Qualcomm heads for rural Dorset to test agri-bots (and maybe a nice jar of Scrumpy)

Cuz I got a 5G combine harvester, an' I'll give you the key


Mobile chipmaker Qualcomm has shacked up with UK government-backed rural connectivity initiative 5G RuralDorset to test mmWave-based smart agricultural kit.

Working in conjunction with the Department for Digital, Culture, Media and Sport's (DCMS) 5G Testbeds and Trials Programme, 5G RuralDorset said it wants to examine the use of 5G mmWave across a variety of potential use cases including crop-monitoring, livestock tracking, and limiting water consumption using IoT and robotics.

The first test case is a planned 5G agri-robot tech platform, which RuralDorset hopes will be able to communicate with other units in real time, with data processing happening on-device rather than at a far-flung data centre. This would allow for speedier analytics and automation with relaitvely shorter latencies.

Test devices will use Qualcomm's Snapdragon platforms and modems. 5G RuralDorset has not said what hardware it intends to use on the RAN and core end, although the organisation has previously partnered with local full-fibre ISP Wessex Internet and Vodafone UK.

In a canned statement, Matt Warman, Minister for Digital Infrastructure, said it was trying to "seize the full potential of 5G to help the country build back better.

"Alongside the 5G RuralDorset project and backed by our £200 million trials scheme, we will explore innovative uses for 5G millimeter wave spectrum to revolutionise the agricultural sector."

Dave Happy, 5G RuralDorset's Security, Spectrum, and Collaboration, said the trials "aim to produce the world's first 5G-ready agri-robot."

Although 5G RuralDorset received over half (£4.8m) of its £8m funding from DCMS as part of the £260m committed to digital infrastructure development in last November's spending review, it is led by an independent consortium made up of Dorset Council and other industrial partners.

mmWave, huh? What is it good for?

The term mmWave refers to the swath of spectrum between 30GHz and 300GHz, although it is often used to describe bands above 24GHz. It offers several advantages over standard sub-6GHz when it comes to industrial and rural projects, most notably speed. Whereas sub-6GHz typically delivers bandwidth in the hundreds of megabits per second, mmWave connection speeds routinely measure in the gigabits.

Earlier this month, Turk Telecom claimed it recorded a world record for mmWave speeds, with one test showing peak throughput of 4.5Gbps. This effort was made using the 26GHz spectrum on AirScale hardware made by Nokia.

Its biggest weakness is range. mmWave requires vastly more cellular base stations to cover the same area as a standard sub-6GHz connection. This is why most planned UK rural 5G deployments have focused on using the slower but longer-range 700Mhz spectrum. One exception is Vodafone, which intends to use its existing 900MHz spectrum holdings.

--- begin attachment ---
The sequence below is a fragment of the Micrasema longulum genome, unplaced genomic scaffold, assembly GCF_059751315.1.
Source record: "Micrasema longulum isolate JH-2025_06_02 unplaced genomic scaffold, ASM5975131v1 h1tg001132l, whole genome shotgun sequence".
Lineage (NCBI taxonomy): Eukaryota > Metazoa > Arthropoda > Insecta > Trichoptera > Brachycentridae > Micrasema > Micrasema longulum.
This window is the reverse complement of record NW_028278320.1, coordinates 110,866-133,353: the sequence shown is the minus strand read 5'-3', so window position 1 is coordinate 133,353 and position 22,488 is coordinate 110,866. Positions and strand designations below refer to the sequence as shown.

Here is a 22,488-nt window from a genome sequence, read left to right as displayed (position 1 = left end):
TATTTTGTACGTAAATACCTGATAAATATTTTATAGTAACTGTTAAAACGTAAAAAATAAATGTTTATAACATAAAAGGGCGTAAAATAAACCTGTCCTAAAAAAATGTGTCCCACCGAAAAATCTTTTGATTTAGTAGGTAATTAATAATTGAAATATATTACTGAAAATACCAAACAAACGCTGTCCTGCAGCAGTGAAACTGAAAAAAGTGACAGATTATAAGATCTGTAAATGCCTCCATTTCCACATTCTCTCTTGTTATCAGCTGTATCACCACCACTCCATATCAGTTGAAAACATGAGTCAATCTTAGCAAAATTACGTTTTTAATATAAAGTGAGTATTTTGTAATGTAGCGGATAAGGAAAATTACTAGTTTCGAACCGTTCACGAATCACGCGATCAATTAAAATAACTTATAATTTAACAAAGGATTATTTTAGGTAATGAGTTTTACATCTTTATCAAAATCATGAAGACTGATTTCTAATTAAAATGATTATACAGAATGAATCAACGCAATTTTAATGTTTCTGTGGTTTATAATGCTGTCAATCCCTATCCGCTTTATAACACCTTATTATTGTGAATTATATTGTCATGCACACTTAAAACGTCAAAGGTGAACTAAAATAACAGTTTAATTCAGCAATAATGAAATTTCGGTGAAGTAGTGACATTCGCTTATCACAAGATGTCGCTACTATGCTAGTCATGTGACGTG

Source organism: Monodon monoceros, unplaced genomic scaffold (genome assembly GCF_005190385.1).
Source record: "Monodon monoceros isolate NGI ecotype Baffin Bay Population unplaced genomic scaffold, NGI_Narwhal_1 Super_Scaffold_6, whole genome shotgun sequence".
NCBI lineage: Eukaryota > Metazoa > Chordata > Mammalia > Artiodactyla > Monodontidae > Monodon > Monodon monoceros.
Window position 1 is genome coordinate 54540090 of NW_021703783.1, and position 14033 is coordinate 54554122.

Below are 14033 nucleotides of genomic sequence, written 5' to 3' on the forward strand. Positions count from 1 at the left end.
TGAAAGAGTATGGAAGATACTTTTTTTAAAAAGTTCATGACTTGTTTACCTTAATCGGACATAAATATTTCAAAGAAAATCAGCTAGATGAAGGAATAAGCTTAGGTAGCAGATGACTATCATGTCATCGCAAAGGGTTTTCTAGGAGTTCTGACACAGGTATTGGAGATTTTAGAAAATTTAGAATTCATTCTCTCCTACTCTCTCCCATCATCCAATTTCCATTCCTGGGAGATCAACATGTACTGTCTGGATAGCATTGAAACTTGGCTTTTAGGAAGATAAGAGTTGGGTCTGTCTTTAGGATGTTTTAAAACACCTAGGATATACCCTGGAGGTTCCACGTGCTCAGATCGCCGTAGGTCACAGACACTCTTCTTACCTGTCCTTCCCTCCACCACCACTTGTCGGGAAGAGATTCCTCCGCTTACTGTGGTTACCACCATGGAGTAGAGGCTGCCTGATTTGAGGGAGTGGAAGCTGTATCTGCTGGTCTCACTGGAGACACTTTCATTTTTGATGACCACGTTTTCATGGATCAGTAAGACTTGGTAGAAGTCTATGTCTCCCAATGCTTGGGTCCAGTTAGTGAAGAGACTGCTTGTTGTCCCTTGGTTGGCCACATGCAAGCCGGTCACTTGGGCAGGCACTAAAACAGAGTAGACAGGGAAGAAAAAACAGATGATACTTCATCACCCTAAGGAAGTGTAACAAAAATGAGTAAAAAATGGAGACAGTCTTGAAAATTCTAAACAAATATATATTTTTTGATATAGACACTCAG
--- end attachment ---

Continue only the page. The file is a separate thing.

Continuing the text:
To date, no commercial mmWave products have launched in the UK, in part due to the lack of spectrum availability. This may change in the coming years as Ofcom has confirmed plans [PDF] to start consultations on its spectrum roadmap in the third quarter of 2021. Additionally, it has said it wants to start trials of deployments at 26GHz, which it described as "the 5G mmWave Pioneer Band" [PDF].

For commercial uses, like those 5G RuralDorset wants to encourage, Ofcom has mooted making the 66-71GHz band available for unlicensed 5G usage. This would allow private deployments without the time-consuming and expensive process of obtaining spectrum licenses.

Qualcomm has said it hopes these trials will allow for further experimentation with mmWave technologies in the UK, leading up to larger widespread deployments.

In a statement, Wassim Chourbaji, senior veep of government affairs, said: "5G mmWave not only brings next-level mobile experiences to users, it can also deliver high-capacity wireless broadband access to urban, suburban, and rural settings. 5GRuralDorset will demonstrate how 5G mmWave can bring smart agriculture capabilities to remote farms.

"The widespread use of 5G mmWave technology in the UK would mark a significant step towards bridging the current digital divide. It is an endorsement of mmWave's potential that alongside trials like this one in Dorset, we are already seeing strong commercial momentum for mmWave with a number of rollouts already taking place across Europe." ®


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